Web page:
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car owner holds a remote car key with a microchip

Shortage of Remote Keys Crushing Car Industry

From cars and computers to smartphones and medical equipment, microchips appear in a wide range of products. Although these tiny circuits power so much of our world, numerous industries currently face a microchip shortage.

Thanks to the perfect storm of events, the chip shortage hit the automotive industry particularly hard, resulting in fewer parts for transponder keys and other vehicle features.

What Is the Microchip Shortage?

In March 2020, automakers shut down their factories alongside other non-essential businesses to comply with COVID-19 lockdowns. Expecting fewer auto sales during the coming months, these companies canceled their orders for microchips.

At the same time, consumer demand skyrocketed for other products that use microchips, like laptops and smartphones. Microchip manufacturers now struggle to keep up with increased demand.

A March 2021 fire at a Renesas Electronics factory in Japan further exacerbated the issue. In addition to destroying 23 machines, the fire also devastated the plant’s cleanroom for chip manufacturing. Critically, nearly one-third of microchips used in cars worldwide come from Renesas’ plants.

Because auto dealers found clever ways to sell cars despite COVID-19, automakers have realized they need more microchips fast. Now, tens of thousands of new vehicles languish in parking lots as they wait for those vital microchips.

How Are Microchips Used in Vehicles Like Cars, Trucks, and Vans?

Modern vehicles have dozens of electronic bells and whistles powered by microchips. Many cars now have multiple computers guiding their systems rather than one.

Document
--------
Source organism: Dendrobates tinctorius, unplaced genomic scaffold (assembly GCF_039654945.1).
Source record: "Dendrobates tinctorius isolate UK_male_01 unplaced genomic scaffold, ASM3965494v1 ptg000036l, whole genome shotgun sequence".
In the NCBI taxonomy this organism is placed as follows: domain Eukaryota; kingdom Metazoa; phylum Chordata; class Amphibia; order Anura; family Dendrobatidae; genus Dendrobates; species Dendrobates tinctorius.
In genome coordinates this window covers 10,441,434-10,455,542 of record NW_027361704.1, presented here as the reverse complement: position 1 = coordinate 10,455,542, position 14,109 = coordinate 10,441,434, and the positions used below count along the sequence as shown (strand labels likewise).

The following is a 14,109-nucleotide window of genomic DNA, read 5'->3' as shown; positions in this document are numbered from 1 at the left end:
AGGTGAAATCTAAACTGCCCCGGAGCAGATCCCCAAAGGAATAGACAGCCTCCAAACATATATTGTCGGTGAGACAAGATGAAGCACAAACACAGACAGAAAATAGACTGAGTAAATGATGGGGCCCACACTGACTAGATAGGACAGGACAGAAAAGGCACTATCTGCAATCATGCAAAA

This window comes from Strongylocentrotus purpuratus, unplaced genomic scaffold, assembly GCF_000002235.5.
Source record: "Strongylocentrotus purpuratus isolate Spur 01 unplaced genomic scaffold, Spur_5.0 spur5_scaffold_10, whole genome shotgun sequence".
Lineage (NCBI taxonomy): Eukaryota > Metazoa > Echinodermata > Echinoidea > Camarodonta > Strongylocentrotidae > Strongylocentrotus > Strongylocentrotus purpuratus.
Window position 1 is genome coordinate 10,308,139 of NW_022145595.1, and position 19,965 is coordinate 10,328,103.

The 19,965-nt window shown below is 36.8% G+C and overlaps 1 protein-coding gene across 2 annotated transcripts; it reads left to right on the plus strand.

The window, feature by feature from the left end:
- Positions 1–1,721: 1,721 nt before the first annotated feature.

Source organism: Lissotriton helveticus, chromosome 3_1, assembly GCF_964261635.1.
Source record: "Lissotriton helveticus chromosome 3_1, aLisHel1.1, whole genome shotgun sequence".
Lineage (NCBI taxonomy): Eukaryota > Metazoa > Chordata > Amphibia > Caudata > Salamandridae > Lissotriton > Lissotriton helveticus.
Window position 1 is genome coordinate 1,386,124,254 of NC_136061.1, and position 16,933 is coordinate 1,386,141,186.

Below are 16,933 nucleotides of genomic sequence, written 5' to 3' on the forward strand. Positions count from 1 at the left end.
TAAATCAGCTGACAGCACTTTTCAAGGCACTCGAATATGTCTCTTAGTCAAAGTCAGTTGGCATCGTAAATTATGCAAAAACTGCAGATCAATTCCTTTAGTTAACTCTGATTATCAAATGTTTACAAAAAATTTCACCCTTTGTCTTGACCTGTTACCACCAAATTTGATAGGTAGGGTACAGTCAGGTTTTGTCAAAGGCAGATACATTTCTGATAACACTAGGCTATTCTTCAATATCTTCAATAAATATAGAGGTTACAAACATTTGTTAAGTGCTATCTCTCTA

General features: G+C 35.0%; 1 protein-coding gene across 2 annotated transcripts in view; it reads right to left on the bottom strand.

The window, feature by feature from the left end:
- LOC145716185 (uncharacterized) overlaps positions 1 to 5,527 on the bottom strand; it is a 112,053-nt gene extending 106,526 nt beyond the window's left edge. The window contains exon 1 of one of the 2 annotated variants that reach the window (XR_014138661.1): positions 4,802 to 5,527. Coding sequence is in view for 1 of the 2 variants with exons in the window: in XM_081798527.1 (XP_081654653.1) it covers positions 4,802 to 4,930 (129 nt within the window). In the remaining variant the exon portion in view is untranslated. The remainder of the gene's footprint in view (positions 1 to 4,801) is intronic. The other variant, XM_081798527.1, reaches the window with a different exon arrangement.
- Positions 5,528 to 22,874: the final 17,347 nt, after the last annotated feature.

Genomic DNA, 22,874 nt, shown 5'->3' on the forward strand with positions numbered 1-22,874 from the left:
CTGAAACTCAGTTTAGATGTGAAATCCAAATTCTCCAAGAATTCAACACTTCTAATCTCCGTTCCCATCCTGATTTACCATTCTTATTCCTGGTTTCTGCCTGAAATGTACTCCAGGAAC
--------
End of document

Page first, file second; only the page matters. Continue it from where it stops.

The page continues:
These computers are responsible for all the vehicle’s various functions, including its engine, transmission, navigation, safety features, and infotainment. Some more complex components may require as many as 1,500 microchips each, meaning a single car might have thousands of chips.

Notably, these microchips are not all the same. Automakers struggle to source certain microchips but have fewer issues finding others. Which parts automakers can produce depends on which chips are available.

What Does the Microchip Shortage Mean for Automakers?

Some automakers have responded to the microchip shortage by rolling out vehicles with fewer features than planned originally. In other cases, automakers had to scale back other standard provisions like remote keys.

For example, in April 2021, Toyota issued a letter informing customers that the 2021 Tacoma would come with one remote key and one standard key.

Previously, a new Toyota Tacoma came with two remote keys. Although Toyota has assured buyers they’ll receive a second key, it may be months before that happens.

Why Are Remote Keys Difficult to Replace?

Remote keys allow you to unlock and start your vehicle without removing them from your pocket. They can do this because they contain a microchip with a unique electronic code read by your car.

Without a backup key, getting a replacement set can be tricky. If a dealership doesn’t have the key in stock, you’ll have to wait until they’re able to order a new one. With the ongoing chip shortage, that may take longer than usual.

Why Are Replacement Car Keys So Expensive?

Technology has advanced the security and capabilities of car keys today, but improvement comes at a price. Most keys used today have sophisticated electronic components that are programmed before use.  For cars five years old or newer, this programming can be done by a dealership or a locksmith.

Take Care of Your Car Key

This shortage isn’t affecting only car dealerships, but those who are waiting to buy a new car and car owners who need a new remote key. That’s why it’s more important than ever to take care of your car key. You will want to make sure that it’s reliable and working properly at least until the microchip shortage eases.

  1. Replace the Battery – For most transponder keys, the battery life last up to three or four years with normal use. If your remote key stops working consistently, it could be a sign that the battery just needs to be switched out.
  2. Reprogram the Car Remote – If the remote key is no longer paired with your car, it won’t work. Try these methods for reprogramming the key to get it working againhere.
  3. Clean the Circuit Board – If your transponder key has stopped working, these easy cleaning steps might do the trick.

Contact Great Valley Lockshop

If you need your vehicle’s remote key fixed, replaced, or duplicated, Great Valley Lockshop’s team of lock experts can help. To get in touch with us, you can call (484) 324-2986 or use our online free estimate form.

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